Associations of lifestyle factors and anthropometric measures with repeat PSA levels during active surveillance/monitoring

Anya J. Burton*, Richard M. Martin, Jenny L. Donovan, J. Athene Lane, Michael Davis, Freddie C. Hamdy, David E. Neal, Kate Tilling

*Corresponding author for this work

Research output: Contribution to journalArticlepeer-review

15 Citations (Scopus)

Abstract

Background: Assessment of prostate-specific antigen increase with time (PSA growth) is a fundamental component of active surveillance among men with localized prostate cancer. Factors that influence PSA growth, however, are unclear. We evaluated associations of anthropometric and lifestyle factors with age-related PSA growth. Methods: Repeat PSA measures from 404 men, aged 50 to 69 years, with localized prostate cancer undergoing active monitoring were obtained. From log(PSA) measures, age-specific multilevel mixed effect linear models were developed to predict PSA at age 50 years and yearly increase in postdiagnosis PSA. Baseline anthropometric measures, alcohol consumption, occupational class, smoking status, and physical activity were added to the model as covariates. Results: The median number of repeat PSAs was 13 (range, 2-40), and the mean duration of follow-up was 4.8 years (SD, 2.3). The basic model of age-related PSA growth in men with localized prostate cancer estimated a mean PSA at age 50 of 3.95 ng/mL [95% confidence interval (CI): 3.55 to 4.39] and a yearly increase of 8.50% (95% CI: 7.90% to 9.10%). PSA at age 50 years was 2.1% lower per unit increase in weighted exercise score (95% CI: -3.3 to -0.8), 5.3%lower per 5 cm increase in height (95% CI: -9.4 to -1.1), and 24.5% higher (95% CI: 4.0 to 49.1) in current smokers than never smokers. Similar associations with PSA growth were seen. Conclusion: Smoking and exercise are modifiable lifestyle factors that may be associated with PSA levels in men with localized prostate cancer undergoing active monitoring/surveillance. Impact: These factors may be useful in understanding etiology of progression.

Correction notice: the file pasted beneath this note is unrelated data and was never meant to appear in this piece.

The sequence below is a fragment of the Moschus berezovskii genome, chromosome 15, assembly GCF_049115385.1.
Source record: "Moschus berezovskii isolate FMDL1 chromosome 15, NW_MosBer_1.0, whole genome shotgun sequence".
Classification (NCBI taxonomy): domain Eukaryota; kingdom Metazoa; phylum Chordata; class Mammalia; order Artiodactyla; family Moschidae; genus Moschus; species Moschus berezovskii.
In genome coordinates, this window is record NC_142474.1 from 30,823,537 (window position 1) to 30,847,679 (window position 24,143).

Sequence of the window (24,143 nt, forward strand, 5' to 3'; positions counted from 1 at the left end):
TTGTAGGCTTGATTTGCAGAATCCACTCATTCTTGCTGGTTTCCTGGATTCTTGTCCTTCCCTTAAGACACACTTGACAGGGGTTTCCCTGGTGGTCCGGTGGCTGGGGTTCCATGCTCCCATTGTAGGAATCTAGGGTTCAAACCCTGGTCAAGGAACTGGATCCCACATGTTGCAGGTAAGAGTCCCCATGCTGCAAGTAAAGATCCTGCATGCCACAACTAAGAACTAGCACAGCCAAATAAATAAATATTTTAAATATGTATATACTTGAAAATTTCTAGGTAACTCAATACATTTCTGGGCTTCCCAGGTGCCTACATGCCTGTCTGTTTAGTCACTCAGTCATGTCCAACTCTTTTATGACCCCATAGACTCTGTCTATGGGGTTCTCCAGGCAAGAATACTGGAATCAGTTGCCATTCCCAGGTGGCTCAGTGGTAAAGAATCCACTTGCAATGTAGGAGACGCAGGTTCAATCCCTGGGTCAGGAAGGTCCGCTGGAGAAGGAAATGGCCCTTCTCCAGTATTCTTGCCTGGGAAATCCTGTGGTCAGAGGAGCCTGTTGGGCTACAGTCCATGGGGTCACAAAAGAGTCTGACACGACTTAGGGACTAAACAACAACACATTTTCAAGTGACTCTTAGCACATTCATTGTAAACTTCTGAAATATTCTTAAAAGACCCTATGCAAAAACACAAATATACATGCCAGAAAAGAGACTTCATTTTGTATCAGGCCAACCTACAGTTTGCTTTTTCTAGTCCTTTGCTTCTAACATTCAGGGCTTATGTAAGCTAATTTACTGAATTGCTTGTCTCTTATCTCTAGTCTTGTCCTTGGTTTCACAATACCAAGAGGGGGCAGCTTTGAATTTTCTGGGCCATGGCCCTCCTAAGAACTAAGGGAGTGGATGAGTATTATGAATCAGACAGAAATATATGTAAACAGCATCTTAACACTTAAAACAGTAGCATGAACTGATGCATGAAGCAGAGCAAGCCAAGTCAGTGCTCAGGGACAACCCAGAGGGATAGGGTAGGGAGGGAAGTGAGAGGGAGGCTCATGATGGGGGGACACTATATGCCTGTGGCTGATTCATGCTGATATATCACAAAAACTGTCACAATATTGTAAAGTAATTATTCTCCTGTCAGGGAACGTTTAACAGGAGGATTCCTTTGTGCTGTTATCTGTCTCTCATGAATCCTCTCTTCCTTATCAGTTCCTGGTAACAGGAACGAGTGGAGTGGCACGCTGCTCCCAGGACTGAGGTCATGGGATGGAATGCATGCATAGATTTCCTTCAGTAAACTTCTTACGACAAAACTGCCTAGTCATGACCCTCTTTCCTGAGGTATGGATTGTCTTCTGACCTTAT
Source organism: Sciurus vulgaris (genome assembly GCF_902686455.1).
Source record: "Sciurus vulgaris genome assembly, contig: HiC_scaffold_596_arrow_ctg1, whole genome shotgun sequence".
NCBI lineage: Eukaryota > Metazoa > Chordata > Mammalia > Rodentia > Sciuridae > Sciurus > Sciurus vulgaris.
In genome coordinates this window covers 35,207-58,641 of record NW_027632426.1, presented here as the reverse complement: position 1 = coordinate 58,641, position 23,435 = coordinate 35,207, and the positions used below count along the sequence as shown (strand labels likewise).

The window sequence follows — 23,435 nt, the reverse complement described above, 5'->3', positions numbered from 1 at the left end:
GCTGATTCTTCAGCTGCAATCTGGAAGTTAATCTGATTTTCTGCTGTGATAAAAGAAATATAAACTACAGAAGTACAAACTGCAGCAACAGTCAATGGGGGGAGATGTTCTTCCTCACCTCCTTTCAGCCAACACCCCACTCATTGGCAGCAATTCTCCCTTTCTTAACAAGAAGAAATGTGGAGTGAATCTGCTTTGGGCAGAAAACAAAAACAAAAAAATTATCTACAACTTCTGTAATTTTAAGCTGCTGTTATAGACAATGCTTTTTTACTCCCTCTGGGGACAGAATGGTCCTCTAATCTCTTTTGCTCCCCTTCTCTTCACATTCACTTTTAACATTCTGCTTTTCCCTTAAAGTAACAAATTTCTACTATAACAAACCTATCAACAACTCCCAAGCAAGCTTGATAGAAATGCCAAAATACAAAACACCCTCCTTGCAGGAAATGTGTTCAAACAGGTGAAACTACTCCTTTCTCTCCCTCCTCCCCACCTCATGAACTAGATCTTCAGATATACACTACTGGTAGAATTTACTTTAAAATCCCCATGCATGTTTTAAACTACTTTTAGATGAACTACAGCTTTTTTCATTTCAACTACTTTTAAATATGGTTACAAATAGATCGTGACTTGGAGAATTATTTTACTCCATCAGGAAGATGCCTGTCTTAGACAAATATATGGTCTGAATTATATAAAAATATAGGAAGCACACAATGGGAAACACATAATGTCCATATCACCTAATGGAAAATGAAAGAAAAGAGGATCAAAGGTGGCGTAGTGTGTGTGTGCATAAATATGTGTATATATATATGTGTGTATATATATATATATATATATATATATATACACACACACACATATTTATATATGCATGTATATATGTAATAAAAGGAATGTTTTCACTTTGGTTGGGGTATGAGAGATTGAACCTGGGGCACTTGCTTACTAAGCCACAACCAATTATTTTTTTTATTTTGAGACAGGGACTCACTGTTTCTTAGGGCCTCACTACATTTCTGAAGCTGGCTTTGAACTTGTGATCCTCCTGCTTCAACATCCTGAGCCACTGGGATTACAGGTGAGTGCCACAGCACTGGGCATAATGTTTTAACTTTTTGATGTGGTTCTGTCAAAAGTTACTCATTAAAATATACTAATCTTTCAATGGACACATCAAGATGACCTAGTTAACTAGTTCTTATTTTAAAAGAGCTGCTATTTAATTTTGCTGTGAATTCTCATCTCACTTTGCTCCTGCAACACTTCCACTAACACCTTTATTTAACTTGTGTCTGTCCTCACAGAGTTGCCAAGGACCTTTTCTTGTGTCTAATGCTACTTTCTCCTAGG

Original languageEnglish
Pages (from-to)1877-1885
Number of pages9
JournalCancer Epidemiology Biomarkers and Prevention
Volume21
Issue number10
DOIs
Publication statusPublished - Oct 2012
Externally publishedYes

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